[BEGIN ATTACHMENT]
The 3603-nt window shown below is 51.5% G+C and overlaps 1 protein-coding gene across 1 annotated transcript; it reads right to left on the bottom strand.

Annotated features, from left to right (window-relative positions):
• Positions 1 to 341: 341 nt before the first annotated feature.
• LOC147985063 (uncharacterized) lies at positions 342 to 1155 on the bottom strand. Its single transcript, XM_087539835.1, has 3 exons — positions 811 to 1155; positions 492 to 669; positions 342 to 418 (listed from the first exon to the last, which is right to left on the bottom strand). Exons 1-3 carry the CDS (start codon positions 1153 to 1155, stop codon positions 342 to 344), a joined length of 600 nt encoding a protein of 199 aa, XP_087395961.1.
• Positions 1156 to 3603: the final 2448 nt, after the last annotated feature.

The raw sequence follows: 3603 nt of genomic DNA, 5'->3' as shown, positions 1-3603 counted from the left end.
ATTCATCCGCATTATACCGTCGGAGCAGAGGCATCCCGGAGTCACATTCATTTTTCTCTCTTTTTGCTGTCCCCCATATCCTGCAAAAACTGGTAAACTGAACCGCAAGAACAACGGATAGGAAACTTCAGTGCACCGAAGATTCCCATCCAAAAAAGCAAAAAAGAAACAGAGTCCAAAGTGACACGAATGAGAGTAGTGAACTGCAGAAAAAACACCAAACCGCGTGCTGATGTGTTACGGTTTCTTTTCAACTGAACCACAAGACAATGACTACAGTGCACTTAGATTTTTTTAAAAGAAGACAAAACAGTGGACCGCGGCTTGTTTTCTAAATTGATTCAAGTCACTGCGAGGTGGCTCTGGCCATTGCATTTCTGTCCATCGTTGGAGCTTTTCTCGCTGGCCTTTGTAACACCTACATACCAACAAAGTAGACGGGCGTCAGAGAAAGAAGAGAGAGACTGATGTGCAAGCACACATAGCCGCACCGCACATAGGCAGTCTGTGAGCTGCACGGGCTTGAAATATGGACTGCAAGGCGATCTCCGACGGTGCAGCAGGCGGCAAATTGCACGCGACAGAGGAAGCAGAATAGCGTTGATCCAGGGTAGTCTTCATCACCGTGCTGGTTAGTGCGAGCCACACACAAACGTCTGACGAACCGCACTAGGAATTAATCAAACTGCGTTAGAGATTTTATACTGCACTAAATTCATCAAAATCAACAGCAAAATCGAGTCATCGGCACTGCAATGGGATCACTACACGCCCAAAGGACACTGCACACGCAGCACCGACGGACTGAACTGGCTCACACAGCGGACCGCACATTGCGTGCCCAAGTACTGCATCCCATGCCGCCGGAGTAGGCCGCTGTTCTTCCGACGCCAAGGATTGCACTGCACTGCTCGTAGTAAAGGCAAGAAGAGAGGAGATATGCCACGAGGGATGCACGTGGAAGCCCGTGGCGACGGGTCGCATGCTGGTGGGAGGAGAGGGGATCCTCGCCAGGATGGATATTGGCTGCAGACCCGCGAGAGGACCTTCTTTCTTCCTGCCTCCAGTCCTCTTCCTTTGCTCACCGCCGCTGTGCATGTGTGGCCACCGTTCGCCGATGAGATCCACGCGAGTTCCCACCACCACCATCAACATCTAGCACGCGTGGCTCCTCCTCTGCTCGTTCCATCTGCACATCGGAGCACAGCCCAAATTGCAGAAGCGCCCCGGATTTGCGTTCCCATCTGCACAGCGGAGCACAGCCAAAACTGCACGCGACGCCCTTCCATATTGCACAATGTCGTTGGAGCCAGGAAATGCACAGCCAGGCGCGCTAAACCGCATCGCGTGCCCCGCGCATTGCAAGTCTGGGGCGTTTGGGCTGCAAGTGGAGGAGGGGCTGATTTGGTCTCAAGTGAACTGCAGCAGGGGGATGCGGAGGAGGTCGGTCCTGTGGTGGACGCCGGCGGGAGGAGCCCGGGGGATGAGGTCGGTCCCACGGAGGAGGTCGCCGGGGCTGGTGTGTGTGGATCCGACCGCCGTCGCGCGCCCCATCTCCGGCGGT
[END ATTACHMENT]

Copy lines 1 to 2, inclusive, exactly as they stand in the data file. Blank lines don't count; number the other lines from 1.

The 3603-nt window shown below is 51.5% G+C and overlaps 1 protein-coding gene across 1 annotated transcript; it reads right to left on the bottom strand.

Annotated features, from left to right (window-relative positions):